The idea of a “Kinder, gentler Trumpism” floated today by Justin Webb in “The Times” is too preposterous to be worthy of serious consideration. To start with it implies that Donald Trump has some kind of ideology, that there is method in his madness. But of course that is untrue. That his eccentric, inconsistent and often deranged populism garners votes is not in doubt. The naked appeal to the gut, to fear and to patriotism and prejudice and to white supremacy is effective. Throw in a wholly specious bit of Bible toting and you have a political platform of sorts, but you don’t have an ideology.
Trump has been a disruptive and dangerous interruption to the continuity and logic of American governance. Yes over the years Republican presidents have done different things to Democrat ones, but not that different. Yes the support bases of the two Parties reflect the national divide – the two Americas. Yes Republicans are popular in Wall Street as well as in the boondocks whilst the Democrats appeal is much more cerebral. But no matter from where they have campaigned Presidents tend to do the same things in office. Except for Trump that is.
”They are all the same” is a familiar jibe about politicians the world over and, up to a point, it is true. Trump broke that mould not because of any coherent philosophy or any personal qualities of merit but because he was perceived as anti establishment. Well he was certainly that, but to be against things does not represent an “ism” . All of his political positions were negative and his rants and Tweets against the media, Muslims, liberals, foreigners and the rest were raw and incoherent as well as offensive.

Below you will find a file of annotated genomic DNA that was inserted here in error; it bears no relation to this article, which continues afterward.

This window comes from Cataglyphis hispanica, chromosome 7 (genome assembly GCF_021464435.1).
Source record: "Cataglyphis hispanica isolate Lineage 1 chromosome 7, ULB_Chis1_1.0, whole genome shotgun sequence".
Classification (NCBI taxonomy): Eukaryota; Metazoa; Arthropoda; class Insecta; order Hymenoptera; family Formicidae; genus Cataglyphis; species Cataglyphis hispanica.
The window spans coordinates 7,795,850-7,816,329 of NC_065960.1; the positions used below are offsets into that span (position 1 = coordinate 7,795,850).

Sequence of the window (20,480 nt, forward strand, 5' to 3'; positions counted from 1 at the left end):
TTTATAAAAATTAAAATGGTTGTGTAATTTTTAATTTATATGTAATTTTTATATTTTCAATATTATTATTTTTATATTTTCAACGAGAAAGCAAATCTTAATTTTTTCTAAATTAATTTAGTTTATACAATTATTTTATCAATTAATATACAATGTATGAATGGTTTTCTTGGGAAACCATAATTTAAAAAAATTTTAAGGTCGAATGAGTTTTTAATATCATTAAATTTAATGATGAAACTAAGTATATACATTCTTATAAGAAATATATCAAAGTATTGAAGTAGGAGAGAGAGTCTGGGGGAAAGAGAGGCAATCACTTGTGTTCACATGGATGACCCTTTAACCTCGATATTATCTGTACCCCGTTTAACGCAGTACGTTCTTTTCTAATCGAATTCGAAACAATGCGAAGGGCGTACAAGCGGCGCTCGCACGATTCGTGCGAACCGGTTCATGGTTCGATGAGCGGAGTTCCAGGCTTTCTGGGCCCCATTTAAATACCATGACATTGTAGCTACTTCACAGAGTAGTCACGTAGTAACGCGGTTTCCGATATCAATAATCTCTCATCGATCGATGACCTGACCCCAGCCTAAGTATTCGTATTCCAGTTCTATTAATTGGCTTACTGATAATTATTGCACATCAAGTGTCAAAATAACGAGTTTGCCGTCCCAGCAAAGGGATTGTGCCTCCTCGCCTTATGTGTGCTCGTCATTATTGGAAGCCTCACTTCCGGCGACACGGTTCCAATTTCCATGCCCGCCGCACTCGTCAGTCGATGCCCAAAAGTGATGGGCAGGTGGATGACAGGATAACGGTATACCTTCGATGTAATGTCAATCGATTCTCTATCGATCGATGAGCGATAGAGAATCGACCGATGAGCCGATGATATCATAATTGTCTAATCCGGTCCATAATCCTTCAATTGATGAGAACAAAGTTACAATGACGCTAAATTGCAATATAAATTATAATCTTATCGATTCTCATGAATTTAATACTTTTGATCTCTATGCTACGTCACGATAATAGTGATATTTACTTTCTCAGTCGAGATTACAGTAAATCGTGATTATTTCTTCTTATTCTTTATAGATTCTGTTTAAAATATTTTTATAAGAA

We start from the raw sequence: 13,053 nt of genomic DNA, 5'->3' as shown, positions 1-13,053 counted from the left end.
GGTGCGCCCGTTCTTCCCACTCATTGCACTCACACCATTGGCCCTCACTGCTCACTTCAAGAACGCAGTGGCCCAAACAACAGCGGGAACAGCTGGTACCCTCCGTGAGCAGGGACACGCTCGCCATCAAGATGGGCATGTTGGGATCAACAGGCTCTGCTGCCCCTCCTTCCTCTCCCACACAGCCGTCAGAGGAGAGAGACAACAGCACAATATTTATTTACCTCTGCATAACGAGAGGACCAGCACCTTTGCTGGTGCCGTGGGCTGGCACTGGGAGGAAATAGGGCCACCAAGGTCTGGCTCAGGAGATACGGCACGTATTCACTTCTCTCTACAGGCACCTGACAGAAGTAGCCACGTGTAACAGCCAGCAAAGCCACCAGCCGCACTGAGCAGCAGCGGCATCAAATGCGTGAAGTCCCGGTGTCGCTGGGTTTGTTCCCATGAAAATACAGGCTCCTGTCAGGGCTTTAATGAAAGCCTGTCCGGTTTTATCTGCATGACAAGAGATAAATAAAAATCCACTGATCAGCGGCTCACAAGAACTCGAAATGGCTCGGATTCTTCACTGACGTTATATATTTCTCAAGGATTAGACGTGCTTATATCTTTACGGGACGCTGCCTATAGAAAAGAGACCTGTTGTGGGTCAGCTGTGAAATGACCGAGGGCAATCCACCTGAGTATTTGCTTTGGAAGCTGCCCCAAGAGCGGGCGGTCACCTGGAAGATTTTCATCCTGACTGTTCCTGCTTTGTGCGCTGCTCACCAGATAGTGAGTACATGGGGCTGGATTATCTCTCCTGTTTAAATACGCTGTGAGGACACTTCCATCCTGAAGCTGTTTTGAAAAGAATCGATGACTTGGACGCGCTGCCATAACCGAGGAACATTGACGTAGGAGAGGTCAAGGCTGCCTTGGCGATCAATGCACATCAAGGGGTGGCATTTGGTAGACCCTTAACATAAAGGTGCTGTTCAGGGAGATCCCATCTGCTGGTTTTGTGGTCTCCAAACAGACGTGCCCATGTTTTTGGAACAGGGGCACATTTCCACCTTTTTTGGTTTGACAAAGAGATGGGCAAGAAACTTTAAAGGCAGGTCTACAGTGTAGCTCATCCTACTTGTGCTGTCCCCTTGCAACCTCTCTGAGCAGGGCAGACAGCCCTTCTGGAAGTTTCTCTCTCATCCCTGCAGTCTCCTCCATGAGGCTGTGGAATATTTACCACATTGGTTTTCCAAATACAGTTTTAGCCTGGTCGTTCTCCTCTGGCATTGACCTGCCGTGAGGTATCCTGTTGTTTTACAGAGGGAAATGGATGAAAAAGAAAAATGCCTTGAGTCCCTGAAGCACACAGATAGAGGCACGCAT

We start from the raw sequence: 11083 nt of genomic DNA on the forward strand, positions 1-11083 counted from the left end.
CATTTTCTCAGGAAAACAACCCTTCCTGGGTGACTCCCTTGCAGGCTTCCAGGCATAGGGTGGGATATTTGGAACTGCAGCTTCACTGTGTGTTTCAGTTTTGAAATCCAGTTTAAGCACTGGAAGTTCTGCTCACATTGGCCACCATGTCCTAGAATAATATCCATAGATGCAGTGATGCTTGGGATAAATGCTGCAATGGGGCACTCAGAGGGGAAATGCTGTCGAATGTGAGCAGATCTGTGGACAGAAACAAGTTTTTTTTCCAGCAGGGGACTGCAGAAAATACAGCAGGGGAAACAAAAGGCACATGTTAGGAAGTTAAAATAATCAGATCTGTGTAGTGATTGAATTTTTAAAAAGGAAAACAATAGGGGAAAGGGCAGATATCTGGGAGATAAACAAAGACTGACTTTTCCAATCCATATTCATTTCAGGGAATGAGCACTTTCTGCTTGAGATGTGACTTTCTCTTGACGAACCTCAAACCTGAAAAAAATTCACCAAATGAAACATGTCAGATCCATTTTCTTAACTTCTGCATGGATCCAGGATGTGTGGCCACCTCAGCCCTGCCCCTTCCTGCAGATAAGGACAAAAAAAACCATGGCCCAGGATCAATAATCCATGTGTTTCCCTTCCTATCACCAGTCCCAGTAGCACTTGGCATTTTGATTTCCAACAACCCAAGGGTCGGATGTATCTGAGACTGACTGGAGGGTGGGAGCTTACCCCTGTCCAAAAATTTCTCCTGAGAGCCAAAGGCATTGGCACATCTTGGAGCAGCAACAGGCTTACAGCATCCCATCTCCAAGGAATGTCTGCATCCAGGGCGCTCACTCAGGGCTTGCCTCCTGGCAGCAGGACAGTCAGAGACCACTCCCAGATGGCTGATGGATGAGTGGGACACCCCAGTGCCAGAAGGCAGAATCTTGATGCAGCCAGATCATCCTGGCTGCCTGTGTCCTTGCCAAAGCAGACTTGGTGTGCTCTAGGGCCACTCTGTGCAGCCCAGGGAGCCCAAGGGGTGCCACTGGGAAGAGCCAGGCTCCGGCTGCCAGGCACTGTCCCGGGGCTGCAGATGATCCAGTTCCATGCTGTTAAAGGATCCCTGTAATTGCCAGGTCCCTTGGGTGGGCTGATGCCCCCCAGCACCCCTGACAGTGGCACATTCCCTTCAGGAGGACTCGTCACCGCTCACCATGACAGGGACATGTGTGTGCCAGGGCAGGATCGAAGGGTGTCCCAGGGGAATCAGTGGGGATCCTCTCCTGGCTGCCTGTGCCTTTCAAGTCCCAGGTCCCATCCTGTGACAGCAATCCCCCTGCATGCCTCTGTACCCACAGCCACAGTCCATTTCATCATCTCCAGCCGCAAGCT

The anti-Trump Republicans such as those in the “Lincoln Project” are surely the way forward for the GOP – the state of Arizona their exemplar. Here the admirable Cindy McCain reminded Republicans of decency in politics – she invited a vote for Biden not because she had suddenly become a Democrat but because she wanted to signal that the Republican Party needed to return to the republicanism of her late husband. The GOP needs to find a new standard bearer to pick up that baton.
America is changing and both political parties need to find positions that reflect that change. In the boom years of the 1950s and early 1960s there was not a huge difference between the two parties or their leaders, But there did emerge a generation change which offered a modern set of alternatives to the old men born in the 19th Century like Eisenhower. It is sometimes forgotten that Richard Nixon was the same age as John Kennedy – they had contrasting political positions and very contrasting characters. But they were both an electable new normal.
The new “new normal” is not Joe Biden and certainly not his fellow septuagenarian Trump. The Democrats have found theirs in the youthful Kamala Harris – she is the model for the GOP. The Republicans will need to find a credible alternative to the charismatic Ms Harris in 2024. The brief interregnum of the Age of Trump is over. Harris will offer a positive optimistic view of the possibilities of the future from the Centre-Left. There is no reason why the GOP should not do the same putting the madness and venality of Trump aside and reclaiming the Centre-Right for a revived but decent Republican Party.